Our second new Power Point Program will be introduced at both the 2012 Rhode Island and Boston Flower Shows. It’s called “Anatomy of a Sustainable Rose Garden” and describes how to build a rose garden from scratch. This program provides a practical blueprint for anyone who wants a rose garden and includes everything from choosing a site, design choices, plant selection, the value of water and nutrients, proper soil, selecting the right rose varieties as well as suggestions for companion plants. This program will address the multitude of questions gardeners have when planning a rose garden. “Anatomy of a Sustainable Rose Garden” will be presented on Thursday, February 23 at 1 pm at the RI Flower Show and Saturday March 17 at 1:30 at the Boston Flower Show.

Eiffel Tower at Philadelphia Flower Show

Meanwhile, while fine tuning our new rose programs and deciding which new rose varieties to plant next season, we’ve been planning our trip to Paris! Ever since we went to the Philadelphia Flower Show last year and saw the Eiffel Tower, the gargoyles of the famous French cathedrals, and all the other famous Parisian venues, we’ve been eager to explore the City of Light for ourselves. On top of our agenda is a visit to the Louvre and the Musee d’Orsay and a stroll or two down the Champs-Elysees. We’ve also planned day trips to Versailles and to Giverney – Monet’s garden. Then a river cruise on the Seine as well as a visit to Notre Dame Cathedral to admire the extraordinary stained glass Rose Window.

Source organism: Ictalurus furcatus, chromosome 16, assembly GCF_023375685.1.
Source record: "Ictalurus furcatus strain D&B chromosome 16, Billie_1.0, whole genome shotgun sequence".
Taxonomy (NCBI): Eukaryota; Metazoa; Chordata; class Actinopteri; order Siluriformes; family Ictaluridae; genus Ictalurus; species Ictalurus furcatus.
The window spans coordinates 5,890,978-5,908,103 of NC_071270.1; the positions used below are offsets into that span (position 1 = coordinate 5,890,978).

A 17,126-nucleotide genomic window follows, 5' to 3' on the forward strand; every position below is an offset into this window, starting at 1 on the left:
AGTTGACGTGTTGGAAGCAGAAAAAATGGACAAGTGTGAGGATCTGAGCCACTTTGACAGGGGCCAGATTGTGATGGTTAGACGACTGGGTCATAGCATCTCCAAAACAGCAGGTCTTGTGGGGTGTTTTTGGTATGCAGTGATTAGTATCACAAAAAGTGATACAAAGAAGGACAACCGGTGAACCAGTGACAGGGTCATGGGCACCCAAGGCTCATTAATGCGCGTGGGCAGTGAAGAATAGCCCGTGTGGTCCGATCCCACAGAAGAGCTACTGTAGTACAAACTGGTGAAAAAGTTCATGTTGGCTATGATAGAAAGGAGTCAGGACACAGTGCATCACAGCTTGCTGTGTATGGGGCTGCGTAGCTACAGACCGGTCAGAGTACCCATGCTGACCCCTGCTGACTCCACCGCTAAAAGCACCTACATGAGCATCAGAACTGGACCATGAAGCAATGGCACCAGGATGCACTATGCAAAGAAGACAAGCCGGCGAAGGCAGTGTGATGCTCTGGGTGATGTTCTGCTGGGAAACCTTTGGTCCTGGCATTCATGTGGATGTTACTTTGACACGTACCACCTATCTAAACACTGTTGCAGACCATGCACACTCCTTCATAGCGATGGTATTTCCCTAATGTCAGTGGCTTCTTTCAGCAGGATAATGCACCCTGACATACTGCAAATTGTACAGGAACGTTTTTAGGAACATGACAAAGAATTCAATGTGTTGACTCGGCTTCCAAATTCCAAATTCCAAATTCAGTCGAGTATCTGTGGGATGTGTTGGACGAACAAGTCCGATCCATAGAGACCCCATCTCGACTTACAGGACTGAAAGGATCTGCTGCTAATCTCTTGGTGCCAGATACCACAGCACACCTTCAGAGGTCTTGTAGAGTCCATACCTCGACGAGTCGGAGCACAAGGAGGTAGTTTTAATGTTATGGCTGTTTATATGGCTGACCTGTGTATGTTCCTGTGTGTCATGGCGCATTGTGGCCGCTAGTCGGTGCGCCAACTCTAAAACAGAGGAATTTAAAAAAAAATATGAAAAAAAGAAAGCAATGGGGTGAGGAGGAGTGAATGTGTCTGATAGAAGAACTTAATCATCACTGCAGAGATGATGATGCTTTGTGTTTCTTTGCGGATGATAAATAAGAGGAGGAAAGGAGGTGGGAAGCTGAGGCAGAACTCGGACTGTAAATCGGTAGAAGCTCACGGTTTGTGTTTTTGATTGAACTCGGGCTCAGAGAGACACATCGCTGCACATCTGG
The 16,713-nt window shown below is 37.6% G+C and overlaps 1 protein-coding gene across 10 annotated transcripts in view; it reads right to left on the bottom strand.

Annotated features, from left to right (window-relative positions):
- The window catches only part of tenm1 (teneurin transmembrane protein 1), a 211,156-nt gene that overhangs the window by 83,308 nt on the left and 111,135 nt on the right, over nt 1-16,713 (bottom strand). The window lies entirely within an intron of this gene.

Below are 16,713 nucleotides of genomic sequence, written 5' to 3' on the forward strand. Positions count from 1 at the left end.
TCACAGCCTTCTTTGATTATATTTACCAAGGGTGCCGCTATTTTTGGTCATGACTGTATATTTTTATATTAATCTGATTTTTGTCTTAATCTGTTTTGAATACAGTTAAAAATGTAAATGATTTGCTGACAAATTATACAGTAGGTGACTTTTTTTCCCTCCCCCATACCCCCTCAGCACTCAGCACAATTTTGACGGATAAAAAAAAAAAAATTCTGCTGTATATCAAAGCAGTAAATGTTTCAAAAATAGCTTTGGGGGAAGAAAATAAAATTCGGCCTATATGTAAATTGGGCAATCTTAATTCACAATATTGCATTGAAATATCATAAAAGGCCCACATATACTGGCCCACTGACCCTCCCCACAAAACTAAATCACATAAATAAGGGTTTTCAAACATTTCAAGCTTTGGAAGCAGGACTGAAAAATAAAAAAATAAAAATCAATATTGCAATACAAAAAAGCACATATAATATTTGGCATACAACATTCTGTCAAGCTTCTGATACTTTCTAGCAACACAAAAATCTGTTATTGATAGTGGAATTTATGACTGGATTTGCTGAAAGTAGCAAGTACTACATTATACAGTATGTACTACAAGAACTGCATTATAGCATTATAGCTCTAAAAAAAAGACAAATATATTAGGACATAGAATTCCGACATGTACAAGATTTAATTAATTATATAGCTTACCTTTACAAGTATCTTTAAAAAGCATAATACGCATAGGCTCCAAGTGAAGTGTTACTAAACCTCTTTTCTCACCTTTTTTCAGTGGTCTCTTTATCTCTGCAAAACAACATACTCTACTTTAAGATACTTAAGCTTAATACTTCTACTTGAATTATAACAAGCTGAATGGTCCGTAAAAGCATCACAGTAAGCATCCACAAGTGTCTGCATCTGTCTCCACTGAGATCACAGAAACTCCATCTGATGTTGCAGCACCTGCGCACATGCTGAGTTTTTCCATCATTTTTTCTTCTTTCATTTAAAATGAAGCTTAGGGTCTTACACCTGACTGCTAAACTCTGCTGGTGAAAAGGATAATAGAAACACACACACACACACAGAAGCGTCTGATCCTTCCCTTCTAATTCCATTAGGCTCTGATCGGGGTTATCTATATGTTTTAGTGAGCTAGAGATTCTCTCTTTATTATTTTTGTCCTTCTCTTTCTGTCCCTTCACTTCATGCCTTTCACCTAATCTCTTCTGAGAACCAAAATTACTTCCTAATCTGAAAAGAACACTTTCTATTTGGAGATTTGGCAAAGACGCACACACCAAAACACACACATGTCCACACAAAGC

The Louvre

We had imagined that the once-fabulous gardens at Malmaison, home of Empress Josephine, Napoleon’s wife, would be a magical must-see side trip. But after reading a few reviews, we discovered that the gardens that were once so magnificent have fallen on hard times. Fortunately, the famous Roseraie de l’Hay, only 8 km south of Paris, is in tip-top shape and till worth seeing so we’ve added that to our schedule.  We realize that we won’t be able to see everything in Paris, but if you have any suggestions for gardens or other cool places we should see, please leave a comment.